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Handlebar riser 90mm - about $33.  American Surron


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Footpegs and mounts

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I suffer from instep fatigue when I ride for longer than about 5 hours. I use ortho inserts in my riding boots, but that doesn't completely solve the problem. Some time ago, I discovered that larger footpegs provided a great deal of relief. These aftermarket aluminum footpegs (black) are wider front-to-back than the stock aluminum footpegs.

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While replacing the footpegs, I also replaced the cast footpeg mounts with machined 7075 aluminum mounts.

The stock cast piece is on the left; the 7075 aluminum piece is on the right. The left footpeg bracket is also excellent.

Extra Wide Aluminum Foot Pegs (black) - about $21.  American Surron
Foot Peg Mounting Bracket 7075 Aluminum - about $80.  eBay - uprproducts (57263)


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Remove sidestand

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While replacing the footpeg mounts, I did not reinstall the sidestand.


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Rear fender

The seat must be removed when replacing the rear fender. The nuts to be unscrewed are hidden under a plastic cover on the underside of the seat. There is a very difficult and convoluted way to remove and replace this plastic cover as described on several forums and the seat install instruction sheet, but I elected to do the job differently.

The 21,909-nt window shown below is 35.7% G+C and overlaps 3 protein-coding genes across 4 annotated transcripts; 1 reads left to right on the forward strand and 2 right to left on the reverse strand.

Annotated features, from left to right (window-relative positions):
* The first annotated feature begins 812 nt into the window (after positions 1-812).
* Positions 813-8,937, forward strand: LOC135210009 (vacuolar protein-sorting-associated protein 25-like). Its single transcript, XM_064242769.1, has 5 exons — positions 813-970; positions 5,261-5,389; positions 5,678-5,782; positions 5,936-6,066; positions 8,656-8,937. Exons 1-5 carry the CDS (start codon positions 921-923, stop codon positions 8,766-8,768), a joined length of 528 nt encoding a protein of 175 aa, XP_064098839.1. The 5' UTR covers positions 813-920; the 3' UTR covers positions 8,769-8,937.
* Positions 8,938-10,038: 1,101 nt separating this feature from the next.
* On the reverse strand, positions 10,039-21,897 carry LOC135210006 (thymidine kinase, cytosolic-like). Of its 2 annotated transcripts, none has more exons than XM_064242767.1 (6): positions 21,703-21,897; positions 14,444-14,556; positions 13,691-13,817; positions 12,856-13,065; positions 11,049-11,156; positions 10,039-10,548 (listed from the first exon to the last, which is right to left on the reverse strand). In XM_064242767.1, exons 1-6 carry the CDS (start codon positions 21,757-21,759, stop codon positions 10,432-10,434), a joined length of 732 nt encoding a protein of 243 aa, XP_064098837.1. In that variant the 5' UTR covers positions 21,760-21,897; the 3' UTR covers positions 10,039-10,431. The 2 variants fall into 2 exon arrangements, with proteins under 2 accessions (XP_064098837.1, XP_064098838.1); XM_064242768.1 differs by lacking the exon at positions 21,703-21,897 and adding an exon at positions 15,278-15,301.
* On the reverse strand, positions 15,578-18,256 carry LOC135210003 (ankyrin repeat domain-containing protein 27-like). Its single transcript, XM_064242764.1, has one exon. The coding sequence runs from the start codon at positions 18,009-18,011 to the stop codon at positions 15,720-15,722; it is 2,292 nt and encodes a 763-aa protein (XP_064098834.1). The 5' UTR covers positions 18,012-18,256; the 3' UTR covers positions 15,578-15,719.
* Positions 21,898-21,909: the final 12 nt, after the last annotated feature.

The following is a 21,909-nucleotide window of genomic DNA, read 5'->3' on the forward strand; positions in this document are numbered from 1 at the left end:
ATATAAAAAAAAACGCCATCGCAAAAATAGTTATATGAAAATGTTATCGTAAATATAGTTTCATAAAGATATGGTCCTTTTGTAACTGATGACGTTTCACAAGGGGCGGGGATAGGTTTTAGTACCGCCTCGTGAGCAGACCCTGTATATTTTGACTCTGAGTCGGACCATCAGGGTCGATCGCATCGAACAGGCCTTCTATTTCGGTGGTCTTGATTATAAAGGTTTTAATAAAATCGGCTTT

First, remove the seat sub-frame from the main frame. Unscrew 4 bolts, and off it comes.

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Flip the frame over to see the underside of the seat. I drilled a small test hole to locate the bolts within. Adjusting, I drilled a second larger test hole, and was spot on. Then I drilled a xx/64 final hole over the bolt beneath. Eyeballing and measuring, I drilled a test hole over the second bolt, and then a second final xx/64 hole over the second bolt. The picture shows the first test hole, the first completed hole, and the last test hole.

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Final holes.

I removed the nuts and washers by holding the sub-frame right-side-up, and letting the nuts and washers drop out through the holes as I unscrewed the nuts with a ratchet.

The front nuts and washers can be removed with some difficulty using a ratchet box-end wrench. There is an opening at the front of the seat underside where they can be accessed.

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After the seat was removed, I used a soldering iron to cut out arcs in the plastic seat base so I could access the nuts with my ratchet.

This view is looking up at the seat bottom. As the seat is lowered into place on a right-side-up XBike, the plastic lip with the cutouts drops down behind a cross piece, and the bolts enter the holes. Access to the bolts/nuts is then through the cut-outs.

If putting the washers on with the nuts is too difficult, I think you could leave the washers off with no problems. The nuts are lockers, and should be OK without the washers.

I removed the redundant taillight wire while I was performing the above process.

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The next day, after I bolted the seat into place, the long rear fender arrived. So I unscrewed the 4 locking nuts, lifted the seat off, installed the long rear fender, then placed the seat into place, and installed the 4 locking nuts.